Focus on Form: Maintain proper posture and squat form. For squats, maintain a tall posture with your feet slightly wider than shoulder-width apart and a slight bend in your knees. Your shoulders should be directly over your hips creating a stacked position. Then, evenly distribute your weight on your feet from heel to toe, to create a stable position.
Think Core: Be sure to engage your core muscles when performing your glute exercises.
Exercise Safely: If you experience any pain while performing a glutes exercise, discontinue the movement immediately.
Make Modifications: Be compassionate about your physical limitations. Avoid or limit glute exercises if you are healing from surgery, suffering from back, abdomen, knee, or ankle injury, or if you’re in the final stage of pregnancy or have just given birth.
Benefits of Glute Workouts
The great thing about glutes exercises is that they offer key benefits in your everyday life. At-home glutes workouts tailored to your current condition and goals can help in the following ways.
Help Improve Your Posture
As the stabilizing force in your body and a base to your spine, strong glutes keep your pelvis and hip area aligned. This in turn, encourages proper curvature of your spine, distributing weight evenly throughout the body, ensuring good posture and gait, including up to your shoulders and even neck.
In movement, your glutes are the force that propel you forward while walking or running. Part of what’s called your posterior chain—the muscles at the back of your legs and spine, glutes even help support you when you’re standing still too.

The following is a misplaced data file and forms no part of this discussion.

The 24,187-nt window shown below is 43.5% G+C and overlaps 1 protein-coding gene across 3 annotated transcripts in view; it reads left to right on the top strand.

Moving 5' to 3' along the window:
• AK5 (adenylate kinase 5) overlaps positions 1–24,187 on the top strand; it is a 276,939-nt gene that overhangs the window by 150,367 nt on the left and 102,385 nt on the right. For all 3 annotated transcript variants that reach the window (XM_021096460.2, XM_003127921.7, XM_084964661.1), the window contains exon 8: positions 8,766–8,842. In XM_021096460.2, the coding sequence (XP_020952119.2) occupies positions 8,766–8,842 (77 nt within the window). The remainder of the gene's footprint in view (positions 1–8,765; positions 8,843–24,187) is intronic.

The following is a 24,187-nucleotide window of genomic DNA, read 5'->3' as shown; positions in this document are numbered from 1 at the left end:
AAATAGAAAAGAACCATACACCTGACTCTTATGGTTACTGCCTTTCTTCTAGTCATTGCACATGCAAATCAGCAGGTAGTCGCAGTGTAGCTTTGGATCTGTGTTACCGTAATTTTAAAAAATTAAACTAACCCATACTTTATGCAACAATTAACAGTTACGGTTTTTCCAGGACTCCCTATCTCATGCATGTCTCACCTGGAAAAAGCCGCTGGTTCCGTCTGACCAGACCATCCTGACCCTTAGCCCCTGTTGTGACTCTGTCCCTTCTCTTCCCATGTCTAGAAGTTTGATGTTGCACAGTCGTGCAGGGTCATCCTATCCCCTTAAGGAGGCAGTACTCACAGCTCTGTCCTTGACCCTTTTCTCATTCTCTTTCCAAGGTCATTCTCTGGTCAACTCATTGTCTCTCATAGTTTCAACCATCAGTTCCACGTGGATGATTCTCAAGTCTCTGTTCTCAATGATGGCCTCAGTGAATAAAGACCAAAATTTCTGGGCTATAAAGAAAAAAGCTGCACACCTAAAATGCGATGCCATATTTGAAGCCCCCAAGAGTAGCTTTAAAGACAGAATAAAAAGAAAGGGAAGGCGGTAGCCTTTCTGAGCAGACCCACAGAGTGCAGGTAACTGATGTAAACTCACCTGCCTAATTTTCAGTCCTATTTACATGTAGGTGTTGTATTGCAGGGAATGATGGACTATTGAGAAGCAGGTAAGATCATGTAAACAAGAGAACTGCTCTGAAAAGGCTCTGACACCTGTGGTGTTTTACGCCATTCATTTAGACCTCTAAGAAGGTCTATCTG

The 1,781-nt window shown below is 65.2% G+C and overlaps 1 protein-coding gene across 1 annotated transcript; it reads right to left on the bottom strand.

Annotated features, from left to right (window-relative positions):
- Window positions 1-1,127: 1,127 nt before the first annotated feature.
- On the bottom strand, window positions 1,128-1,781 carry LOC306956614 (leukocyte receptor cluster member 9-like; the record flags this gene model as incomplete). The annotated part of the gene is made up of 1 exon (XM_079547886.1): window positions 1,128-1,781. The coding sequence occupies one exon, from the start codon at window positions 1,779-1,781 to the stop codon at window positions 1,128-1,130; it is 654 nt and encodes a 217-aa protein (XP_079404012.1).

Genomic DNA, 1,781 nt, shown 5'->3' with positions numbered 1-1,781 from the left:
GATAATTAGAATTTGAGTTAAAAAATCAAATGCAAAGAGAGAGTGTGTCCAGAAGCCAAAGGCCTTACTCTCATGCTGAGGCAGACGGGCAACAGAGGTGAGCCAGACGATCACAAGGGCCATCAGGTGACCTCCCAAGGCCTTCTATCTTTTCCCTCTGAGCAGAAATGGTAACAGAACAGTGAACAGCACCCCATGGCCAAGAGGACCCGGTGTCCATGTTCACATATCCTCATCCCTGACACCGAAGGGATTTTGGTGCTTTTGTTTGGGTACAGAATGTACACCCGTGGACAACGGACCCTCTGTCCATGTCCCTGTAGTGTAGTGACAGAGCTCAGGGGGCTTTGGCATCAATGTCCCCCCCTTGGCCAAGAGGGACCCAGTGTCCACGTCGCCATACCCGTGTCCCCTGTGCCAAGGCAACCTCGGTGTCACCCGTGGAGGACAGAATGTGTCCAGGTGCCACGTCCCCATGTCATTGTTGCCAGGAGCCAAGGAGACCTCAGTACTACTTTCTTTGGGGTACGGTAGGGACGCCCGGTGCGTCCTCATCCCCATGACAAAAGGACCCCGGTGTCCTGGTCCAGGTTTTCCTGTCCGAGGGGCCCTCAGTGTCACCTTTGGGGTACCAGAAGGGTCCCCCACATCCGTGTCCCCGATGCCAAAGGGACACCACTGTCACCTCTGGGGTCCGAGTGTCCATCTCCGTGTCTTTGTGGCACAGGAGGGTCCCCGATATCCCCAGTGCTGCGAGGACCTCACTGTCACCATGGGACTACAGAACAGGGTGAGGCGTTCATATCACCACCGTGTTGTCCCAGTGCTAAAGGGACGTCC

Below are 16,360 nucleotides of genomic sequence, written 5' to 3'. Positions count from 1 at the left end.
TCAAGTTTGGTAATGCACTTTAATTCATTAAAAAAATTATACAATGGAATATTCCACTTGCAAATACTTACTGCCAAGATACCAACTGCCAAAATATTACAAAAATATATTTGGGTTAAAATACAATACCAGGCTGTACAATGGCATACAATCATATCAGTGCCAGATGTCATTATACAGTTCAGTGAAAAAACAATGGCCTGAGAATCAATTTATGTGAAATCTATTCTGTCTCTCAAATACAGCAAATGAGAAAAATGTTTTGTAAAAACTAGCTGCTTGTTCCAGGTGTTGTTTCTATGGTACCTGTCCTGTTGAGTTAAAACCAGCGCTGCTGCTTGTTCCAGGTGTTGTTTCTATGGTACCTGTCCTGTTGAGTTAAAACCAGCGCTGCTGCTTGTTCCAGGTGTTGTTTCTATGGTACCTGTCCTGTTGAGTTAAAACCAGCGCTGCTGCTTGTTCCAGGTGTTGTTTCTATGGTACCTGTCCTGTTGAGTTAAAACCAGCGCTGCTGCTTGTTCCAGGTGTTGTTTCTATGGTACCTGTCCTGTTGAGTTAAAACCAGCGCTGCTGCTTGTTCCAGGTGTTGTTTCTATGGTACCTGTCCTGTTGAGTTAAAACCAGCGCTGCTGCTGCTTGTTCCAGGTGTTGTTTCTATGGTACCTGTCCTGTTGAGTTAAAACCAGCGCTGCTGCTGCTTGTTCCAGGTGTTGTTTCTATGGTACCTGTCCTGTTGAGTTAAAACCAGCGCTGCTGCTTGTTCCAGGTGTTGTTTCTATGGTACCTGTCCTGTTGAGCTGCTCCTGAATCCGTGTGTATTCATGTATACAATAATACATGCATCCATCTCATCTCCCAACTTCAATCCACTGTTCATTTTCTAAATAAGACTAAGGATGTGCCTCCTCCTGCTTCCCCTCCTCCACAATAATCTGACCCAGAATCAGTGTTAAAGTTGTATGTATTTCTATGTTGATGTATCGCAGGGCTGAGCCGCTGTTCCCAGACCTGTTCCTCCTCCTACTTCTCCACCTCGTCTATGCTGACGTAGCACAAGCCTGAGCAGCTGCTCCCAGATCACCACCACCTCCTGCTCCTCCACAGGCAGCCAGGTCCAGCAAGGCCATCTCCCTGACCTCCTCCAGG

Weakness in your glute muscles can lead to your body going into a “path of least resistance mode”. This is where other muscles take over—such as your hip adductors and hamstrings, causing the mechanics of your movements to be out of sync, which may lead to discomfort or even strains along the hips or legs.
Not only do glutes help with everyday movements, posture, and strength, they also help your agility and forward momentum when you’re running or even playing tennis. Allowing you to change direction quickly, each of the glute muscles plays a role in this, with the gluteus medius coming into play for those ground strikes and power. Glutes are also important to other workouts too, from supporting your balance in yoga to powering your core in pilates.
Increase Your Back Strength
Back pain, especially chronic lower back pain, is a common problem. However, back pain can be helped with exercise that stretches and boosts the supportive tissue around your lower back. This is precisely what a glute workout does. Studies have shown that strengthening glute muscles has a direct impact on lumbar muscle strength, decreasing lower back pain and the risk of injury.